Am I Homeschooling a Snowflake? How to Create a Strong Thinker

Oct 30, 2017

I have been homeschooling for twenty years, and I must say that our world feels more tumultuous, harried, frenetic, and down-right scary than it did when I first started. I have also noticed students in my classroom are stressed and overwhelmed by a variety of dynamics.

While millennials receive flack for being “snowflakes” or wanting warnings so that they are not “triggered,” the issues of our world must be faced, and this upcoming generation will be tasked with wrestling through and solving current and future issues. As teachers and parents, we simply must find a way to build resilience in our students and to provide opportunities to tackle the deep issues of life. Anything less is a disservice to them and our world.

I want to suggest four ways that parents and teachers of homeschool students can accomplish the goal of wrestling through uncomfortable, different, or difficult problems: create safety, welcome diversity, point to Biblical truths, and build tolerance to the unresolved and unfamiliar.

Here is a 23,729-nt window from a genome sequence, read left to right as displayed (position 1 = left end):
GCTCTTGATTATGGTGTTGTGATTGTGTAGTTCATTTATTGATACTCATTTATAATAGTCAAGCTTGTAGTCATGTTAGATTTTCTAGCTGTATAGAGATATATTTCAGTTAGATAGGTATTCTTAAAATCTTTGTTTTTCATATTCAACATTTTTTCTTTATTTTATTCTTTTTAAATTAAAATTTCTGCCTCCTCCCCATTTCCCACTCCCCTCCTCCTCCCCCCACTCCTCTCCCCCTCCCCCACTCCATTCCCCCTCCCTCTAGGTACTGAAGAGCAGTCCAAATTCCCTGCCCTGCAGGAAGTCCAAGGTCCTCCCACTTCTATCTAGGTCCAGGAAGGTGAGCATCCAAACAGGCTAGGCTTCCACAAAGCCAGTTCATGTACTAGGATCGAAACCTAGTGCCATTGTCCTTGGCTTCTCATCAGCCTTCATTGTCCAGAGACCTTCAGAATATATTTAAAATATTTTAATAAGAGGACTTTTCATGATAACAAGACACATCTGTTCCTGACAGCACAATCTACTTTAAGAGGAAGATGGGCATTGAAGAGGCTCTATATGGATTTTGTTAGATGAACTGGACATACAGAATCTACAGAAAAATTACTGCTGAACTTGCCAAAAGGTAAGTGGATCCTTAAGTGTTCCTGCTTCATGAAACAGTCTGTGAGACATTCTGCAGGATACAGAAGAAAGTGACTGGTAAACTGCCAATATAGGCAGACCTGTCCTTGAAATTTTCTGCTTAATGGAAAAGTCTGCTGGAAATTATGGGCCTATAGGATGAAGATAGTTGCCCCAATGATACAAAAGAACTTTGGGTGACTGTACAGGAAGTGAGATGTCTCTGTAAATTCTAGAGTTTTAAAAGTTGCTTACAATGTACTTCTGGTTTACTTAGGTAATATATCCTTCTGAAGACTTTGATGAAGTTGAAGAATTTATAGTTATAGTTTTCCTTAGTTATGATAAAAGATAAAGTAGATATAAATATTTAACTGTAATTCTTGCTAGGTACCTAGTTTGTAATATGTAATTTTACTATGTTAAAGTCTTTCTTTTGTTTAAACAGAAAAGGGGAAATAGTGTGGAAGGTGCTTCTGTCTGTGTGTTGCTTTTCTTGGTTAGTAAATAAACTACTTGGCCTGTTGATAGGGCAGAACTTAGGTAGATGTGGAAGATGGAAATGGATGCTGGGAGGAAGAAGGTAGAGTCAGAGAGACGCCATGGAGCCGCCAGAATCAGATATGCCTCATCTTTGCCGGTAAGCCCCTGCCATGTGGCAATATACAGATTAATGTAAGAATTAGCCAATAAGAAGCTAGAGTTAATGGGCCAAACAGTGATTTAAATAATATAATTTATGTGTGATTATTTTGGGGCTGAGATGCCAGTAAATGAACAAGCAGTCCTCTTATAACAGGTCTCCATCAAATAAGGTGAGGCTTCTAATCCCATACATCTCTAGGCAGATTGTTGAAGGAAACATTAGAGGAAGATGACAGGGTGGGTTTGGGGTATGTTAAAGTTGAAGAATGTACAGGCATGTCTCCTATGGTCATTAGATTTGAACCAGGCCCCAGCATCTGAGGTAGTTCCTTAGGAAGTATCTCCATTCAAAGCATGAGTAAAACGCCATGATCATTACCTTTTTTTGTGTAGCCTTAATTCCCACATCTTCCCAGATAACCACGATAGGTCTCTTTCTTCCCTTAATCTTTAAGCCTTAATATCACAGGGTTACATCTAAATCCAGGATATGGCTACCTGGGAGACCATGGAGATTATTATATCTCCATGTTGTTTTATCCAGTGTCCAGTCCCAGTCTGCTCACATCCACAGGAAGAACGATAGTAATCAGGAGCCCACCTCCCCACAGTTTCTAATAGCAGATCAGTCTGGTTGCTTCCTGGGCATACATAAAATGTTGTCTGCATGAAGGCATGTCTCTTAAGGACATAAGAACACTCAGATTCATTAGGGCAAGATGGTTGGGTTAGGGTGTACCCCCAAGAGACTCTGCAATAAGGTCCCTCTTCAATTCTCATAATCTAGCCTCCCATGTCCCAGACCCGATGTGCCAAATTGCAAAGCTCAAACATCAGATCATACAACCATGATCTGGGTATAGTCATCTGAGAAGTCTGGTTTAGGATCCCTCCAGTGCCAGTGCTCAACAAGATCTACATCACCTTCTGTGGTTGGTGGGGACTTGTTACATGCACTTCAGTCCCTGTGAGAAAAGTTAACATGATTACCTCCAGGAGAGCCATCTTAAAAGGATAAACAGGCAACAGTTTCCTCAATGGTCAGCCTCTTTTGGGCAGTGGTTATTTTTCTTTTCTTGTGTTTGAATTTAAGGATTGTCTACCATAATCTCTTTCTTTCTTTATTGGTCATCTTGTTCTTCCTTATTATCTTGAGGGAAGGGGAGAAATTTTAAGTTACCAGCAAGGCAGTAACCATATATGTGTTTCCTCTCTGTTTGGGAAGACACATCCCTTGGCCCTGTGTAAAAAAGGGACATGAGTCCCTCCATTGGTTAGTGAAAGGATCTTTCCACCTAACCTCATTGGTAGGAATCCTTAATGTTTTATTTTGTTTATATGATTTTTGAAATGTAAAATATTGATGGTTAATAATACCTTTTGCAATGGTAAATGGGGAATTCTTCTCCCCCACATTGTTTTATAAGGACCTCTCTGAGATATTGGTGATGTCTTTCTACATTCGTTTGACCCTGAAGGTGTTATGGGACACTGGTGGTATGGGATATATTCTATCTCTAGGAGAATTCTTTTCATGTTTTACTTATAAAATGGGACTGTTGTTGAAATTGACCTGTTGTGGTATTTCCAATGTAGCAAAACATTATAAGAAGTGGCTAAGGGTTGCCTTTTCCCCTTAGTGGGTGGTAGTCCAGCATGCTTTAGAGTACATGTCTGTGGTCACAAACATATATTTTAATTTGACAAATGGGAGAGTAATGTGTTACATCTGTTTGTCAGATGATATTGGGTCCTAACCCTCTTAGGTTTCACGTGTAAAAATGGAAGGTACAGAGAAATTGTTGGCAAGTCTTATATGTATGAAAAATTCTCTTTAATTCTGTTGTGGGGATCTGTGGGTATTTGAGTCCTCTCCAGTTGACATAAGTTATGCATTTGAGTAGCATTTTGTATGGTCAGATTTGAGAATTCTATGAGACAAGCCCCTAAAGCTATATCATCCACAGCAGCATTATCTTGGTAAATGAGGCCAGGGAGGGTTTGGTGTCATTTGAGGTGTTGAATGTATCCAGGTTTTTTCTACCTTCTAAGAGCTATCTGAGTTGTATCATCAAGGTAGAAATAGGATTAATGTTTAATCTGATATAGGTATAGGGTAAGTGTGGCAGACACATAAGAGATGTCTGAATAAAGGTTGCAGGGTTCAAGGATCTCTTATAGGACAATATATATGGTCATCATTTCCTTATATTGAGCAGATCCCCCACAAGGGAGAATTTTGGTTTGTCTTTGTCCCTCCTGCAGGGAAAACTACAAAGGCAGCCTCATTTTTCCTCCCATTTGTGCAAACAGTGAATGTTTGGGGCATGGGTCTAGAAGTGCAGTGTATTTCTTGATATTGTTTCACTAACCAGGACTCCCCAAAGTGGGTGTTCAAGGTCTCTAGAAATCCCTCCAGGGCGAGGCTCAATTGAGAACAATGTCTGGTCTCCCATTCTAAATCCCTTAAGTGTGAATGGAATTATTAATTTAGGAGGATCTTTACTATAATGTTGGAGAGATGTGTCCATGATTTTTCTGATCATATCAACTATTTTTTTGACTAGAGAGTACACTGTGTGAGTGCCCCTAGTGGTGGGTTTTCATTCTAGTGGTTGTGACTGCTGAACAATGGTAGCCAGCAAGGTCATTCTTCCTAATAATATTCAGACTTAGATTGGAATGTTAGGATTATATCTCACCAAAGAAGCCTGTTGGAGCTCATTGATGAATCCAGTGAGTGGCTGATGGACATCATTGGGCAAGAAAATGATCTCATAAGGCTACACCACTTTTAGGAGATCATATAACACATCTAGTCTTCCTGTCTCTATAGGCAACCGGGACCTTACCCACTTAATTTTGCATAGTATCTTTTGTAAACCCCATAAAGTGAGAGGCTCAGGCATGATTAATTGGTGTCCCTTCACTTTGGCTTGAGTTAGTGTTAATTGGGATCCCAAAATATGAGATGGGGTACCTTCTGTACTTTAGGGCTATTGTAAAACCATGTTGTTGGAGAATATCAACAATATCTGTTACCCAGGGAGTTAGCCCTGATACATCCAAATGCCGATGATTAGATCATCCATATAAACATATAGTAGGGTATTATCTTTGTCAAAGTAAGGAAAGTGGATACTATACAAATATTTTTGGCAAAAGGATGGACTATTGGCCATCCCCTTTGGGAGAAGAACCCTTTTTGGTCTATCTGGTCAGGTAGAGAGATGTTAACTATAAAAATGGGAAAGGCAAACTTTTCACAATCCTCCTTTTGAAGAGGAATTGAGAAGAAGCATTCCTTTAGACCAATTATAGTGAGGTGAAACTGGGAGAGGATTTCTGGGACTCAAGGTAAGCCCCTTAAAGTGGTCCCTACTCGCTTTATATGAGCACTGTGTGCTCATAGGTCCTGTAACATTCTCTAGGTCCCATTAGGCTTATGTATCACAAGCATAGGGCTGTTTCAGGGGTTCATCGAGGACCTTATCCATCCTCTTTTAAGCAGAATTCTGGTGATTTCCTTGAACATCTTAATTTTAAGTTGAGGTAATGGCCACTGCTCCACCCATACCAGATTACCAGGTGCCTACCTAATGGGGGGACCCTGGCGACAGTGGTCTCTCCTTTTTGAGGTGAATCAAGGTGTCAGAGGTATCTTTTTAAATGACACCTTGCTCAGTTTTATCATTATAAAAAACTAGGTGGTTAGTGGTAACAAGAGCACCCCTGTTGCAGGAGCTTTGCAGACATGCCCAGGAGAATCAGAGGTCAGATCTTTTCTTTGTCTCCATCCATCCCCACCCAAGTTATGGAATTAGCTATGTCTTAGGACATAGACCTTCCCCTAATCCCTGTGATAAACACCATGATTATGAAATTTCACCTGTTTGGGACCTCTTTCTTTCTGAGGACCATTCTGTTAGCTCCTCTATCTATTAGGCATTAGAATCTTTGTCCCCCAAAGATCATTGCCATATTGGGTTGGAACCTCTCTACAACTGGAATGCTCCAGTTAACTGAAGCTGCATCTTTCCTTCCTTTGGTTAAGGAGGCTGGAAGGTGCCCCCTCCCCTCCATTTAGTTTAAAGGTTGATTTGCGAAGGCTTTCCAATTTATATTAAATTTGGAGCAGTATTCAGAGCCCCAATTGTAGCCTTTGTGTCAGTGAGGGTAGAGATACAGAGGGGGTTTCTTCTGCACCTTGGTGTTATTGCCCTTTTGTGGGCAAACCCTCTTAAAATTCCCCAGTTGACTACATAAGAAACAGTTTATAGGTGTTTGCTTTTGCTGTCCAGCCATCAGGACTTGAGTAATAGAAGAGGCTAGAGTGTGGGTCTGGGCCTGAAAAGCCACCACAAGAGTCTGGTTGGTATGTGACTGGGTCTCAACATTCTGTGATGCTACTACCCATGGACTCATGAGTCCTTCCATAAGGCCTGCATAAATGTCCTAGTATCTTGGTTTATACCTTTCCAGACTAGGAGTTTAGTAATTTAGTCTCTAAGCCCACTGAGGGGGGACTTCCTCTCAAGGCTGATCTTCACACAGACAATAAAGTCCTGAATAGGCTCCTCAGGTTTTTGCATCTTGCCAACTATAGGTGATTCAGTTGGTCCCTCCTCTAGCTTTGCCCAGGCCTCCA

Create a Strong Thinker: Create Safety

While many may treat recent millennial dynamics with scorn, research shows that a safe learning environment is important for true learning. What does this mean for homeschoolers? It means physical safety, of course, but I believe it is more than that. It means security to be themselves and to express their true concerns, opinions, and beliefs. One aspect of homeschooling that becomes more pronounced as students become older is that the world is broader than what is experienced in the home, in church, or in co-op. Students begin to question and to think more deeply about issues and what they really believe as they grow older. Many of my students have commented that they appreciated being able to question or to think differently than the “party line” at church or in their peer group. Using virtual classes with Christian teachers is one way to provide such opportunities. Another way is to seek activities or clubs with leaders you trust to provide a safe and welcoming environment for your student. Teachers and mentors can affirm your student as they begin to bud and branch out. Without this experience, students lack an opportunity to honestly delve into ideas that puzzle them.